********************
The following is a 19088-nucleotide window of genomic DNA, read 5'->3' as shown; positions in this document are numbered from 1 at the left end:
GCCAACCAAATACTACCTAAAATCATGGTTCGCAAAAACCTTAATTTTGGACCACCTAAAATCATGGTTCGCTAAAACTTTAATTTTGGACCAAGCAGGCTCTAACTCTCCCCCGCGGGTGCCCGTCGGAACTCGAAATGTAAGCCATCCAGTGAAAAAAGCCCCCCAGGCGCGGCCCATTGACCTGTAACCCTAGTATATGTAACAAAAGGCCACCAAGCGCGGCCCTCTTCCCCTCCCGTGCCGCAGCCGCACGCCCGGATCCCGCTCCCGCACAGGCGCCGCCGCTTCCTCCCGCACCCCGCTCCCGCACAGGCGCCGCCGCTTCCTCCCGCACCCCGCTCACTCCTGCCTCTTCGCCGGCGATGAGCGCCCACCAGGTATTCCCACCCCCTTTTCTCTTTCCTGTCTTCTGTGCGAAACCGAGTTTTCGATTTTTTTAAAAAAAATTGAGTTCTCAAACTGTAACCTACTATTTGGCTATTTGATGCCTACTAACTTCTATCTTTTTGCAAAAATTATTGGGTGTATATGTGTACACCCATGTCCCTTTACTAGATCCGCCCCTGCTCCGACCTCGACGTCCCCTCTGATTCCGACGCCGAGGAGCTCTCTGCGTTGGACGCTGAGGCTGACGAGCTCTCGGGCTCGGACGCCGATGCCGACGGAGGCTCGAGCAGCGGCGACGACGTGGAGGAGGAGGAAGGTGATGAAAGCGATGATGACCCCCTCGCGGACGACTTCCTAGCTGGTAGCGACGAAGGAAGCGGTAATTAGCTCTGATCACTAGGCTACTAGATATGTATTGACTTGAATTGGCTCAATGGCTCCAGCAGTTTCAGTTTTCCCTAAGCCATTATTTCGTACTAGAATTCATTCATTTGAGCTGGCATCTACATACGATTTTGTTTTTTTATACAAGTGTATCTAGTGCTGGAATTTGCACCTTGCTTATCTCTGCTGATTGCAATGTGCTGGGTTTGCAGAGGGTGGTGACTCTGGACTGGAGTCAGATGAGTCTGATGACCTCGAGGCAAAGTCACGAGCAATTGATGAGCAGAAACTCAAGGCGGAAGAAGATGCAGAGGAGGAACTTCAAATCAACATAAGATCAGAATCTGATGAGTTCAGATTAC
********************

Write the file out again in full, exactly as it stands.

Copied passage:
The following is a 19088-nucleotide window of genomic DNA, read 5'->3' as shown; positions in this document are numbered from 1 at the left end:
GCCAACCAAATACTACCTAAAATCATGGTTCGCAAAAACCTTAATTTTGGACCACCTAAAATCATGGTTCGCTAAAACTTTAATTTTGGACCAAGCAGGCTCTAACTCTCCCCCGCGGGTGCCCGTCGGAACTCGAAATGTAAGCCATCCAGTGAAAAAAGCCCCCCAGGCGCGGCCCATTGACCTGTAACCCTAGTATATGTAACAAAAGGCCACCAAGCGCGGCCCTCTTCCCCTCCCGTGCCGCAGCCGCACGCCCGGATCCCGCTCCCGCACAGGCGCCGCCGCTTCCTCCCGCACCCCGCTCCCGCACAGGCGCCGCCGCTTCCTCCCGCACCCCGCTCACTCCTGCCTCTTCGCCGGCGATGAGCGCCCACCAGGTATTCCCACCCCCTTTTCTCTTTCCTGTCTTCTGTGCGAAACCGAGTTTTCGATTTTTTTAAAAAAAATTGAGTTCTCAAACTGTAACCTACTATTTGGCTATTTGATGCCTACTAACTTCTATCTTTTTGCAAAAATTATTGGGTGTATATGTGTACACCCATGTCCCTTTACTAGATCCGCCCCTGCTCCGACCTCGACGTCCCCTCTGATTCCGACGCCGAGGAGCTCTCTGCGTTGGACGCTGAGGCTGACGAGCTCTCGGGCTCGGACGCCGATGCCGACGGAGGCTCGAGCAGCGGCGACGACGTGGAGGAGGAGGAAGGTGATGAAAGCGATGATGACCCCCTCGCGGACGACTTCCTAGCTGGTAGCGACGAAGGAAGCGGTAATTAGCTCTGATCACTAGGCTACTAGATATGTATTGACTTGAATTGGCTCAATGGCTCCAGCAGTTTCAGTTTTCCCTAAGCCATTATTTCGTACTAGAATTCATTCATTTGAGCTGGCATCTACATACGATTTTGTTTTTTTATACAAGTGTATCTAGTGCTGGAATTTGCACCTTGCTTATCTCTGCTGATTGCAATGTGCTGGGTTTGCAGAGGGTGGTGACTCTGGACTGGAGTCAGATGAGTCTGATGACCTCGAGGCAAAGTCACGAGCAATTGATGAGCAGAAACTCAAGGCGGAAGAAGATGCAGAGGAGGAACTTCAAATCAACATAAGATCAGAATCTGATGAGTTCAGATTAC